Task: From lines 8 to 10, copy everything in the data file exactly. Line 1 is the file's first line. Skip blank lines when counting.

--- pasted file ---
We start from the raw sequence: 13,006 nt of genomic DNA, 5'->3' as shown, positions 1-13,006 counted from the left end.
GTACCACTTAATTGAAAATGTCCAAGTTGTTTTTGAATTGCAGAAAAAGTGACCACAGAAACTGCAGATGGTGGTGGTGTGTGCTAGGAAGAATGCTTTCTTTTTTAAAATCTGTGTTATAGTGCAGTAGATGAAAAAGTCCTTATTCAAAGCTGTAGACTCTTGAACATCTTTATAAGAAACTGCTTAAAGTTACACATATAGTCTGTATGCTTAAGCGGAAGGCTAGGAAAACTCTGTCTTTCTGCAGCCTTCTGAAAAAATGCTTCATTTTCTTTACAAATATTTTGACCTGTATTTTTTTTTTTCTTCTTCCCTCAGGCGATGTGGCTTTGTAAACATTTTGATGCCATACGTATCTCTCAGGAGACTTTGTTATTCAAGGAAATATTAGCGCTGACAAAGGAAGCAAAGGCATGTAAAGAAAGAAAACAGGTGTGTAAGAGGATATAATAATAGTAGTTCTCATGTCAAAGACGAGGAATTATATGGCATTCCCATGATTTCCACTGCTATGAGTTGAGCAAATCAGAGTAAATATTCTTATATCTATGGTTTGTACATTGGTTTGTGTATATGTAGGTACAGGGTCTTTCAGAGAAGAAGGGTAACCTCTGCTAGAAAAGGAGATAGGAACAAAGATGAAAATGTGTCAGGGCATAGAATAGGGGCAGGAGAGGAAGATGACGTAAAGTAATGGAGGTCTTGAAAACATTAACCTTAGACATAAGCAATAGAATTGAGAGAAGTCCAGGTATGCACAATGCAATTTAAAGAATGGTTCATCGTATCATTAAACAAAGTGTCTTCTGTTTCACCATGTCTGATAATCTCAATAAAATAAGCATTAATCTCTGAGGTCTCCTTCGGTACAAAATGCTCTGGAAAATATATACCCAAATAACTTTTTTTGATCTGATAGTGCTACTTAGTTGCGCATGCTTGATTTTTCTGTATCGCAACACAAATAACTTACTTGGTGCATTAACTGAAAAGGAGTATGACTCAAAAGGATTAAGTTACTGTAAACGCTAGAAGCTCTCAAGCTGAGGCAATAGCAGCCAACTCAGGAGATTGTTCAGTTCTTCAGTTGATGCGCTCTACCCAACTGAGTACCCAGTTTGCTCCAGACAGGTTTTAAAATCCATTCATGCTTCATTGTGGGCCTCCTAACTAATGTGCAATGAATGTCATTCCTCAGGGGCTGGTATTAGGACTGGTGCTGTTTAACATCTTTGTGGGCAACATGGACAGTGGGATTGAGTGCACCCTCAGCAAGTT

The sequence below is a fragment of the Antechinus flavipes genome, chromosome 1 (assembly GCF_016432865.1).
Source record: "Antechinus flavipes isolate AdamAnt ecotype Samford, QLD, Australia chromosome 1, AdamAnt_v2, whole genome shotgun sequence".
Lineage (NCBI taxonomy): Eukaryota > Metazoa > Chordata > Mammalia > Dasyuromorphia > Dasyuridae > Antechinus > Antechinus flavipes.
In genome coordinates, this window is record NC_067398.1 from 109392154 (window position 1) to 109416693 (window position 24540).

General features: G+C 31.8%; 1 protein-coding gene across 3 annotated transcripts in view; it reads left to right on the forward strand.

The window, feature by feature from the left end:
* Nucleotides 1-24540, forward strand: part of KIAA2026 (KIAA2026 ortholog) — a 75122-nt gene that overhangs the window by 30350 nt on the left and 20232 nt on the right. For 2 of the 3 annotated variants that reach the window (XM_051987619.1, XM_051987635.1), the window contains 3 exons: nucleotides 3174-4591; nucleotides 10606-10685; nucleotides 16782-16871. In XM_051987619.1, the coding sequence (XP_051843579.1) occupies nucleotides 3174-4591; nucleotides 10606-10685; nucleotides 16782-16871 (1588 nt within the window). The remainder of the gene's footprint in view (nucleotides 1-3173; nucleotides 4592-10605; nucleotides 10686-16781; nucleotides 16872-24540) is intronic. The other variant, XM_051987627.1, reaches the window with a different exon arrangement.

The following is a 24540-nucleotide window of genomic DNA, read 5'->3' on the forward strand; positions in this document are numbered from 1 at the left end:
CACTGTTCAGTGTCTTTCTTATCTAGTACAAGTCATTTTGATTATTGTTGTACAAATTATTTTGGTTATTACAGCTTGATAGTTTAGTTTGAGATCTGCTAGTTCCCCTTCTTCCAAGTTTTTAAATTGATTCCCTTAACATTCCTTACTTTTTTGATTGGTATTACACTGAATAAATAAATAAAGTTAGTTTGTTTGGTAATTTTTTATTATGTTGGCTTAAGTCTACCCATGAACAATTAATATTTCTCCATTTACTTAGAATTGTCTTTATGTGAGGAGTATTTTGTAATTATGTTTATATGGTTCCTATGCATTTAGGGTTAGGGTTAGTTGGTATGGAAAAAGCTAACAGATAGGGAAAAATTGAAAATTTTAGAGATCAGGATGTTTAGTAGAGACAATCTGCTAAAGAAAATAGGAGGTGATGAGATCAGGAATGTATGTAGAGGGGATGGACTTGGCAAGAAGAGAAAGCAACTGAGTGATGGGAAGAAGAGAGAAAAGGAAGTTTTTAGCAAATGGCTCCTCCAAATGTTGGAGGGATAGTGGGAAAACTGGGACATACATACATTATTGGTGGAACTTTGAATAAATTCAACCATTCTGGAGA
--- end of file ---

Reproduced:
The window, feature by feature from the left end:
* Nucleotides 1-24540, forward strand: part of KIAA2026 (KIAA2026 ortholog) — a 75122-nt gene that overhangs the window by 30350 nt on the left and 20232 nt on the right. For 2 of the 3 annotated variants that reach the window (XM_051987619.1, XM_051987635.1), the window contains 3 exons: nucleotides 3174-4591; nucleotides 10606-10685; nucleotides 16782-16871. In XM_051987619.1, the coding sequence (XP_051843579.1) occupies nucleotides 3174-4591; nucleotides 10606-10685; nucleotides 16782-16871 (1588 nt within the window). The remainder of the gene's footprint in view (nucleotides 1-3173; nucleotides 4592-10605; nucleotides 10686-16781; nucleotides 16872-24540) is intronic. The other variant, XM_051987627.1, reaches the window with a different exon arrangement.

The following is a 24540-nucleotide window of genomic DNA, read 5'->3' on the forward strand; positions in this document are numbered from 1 at the left end: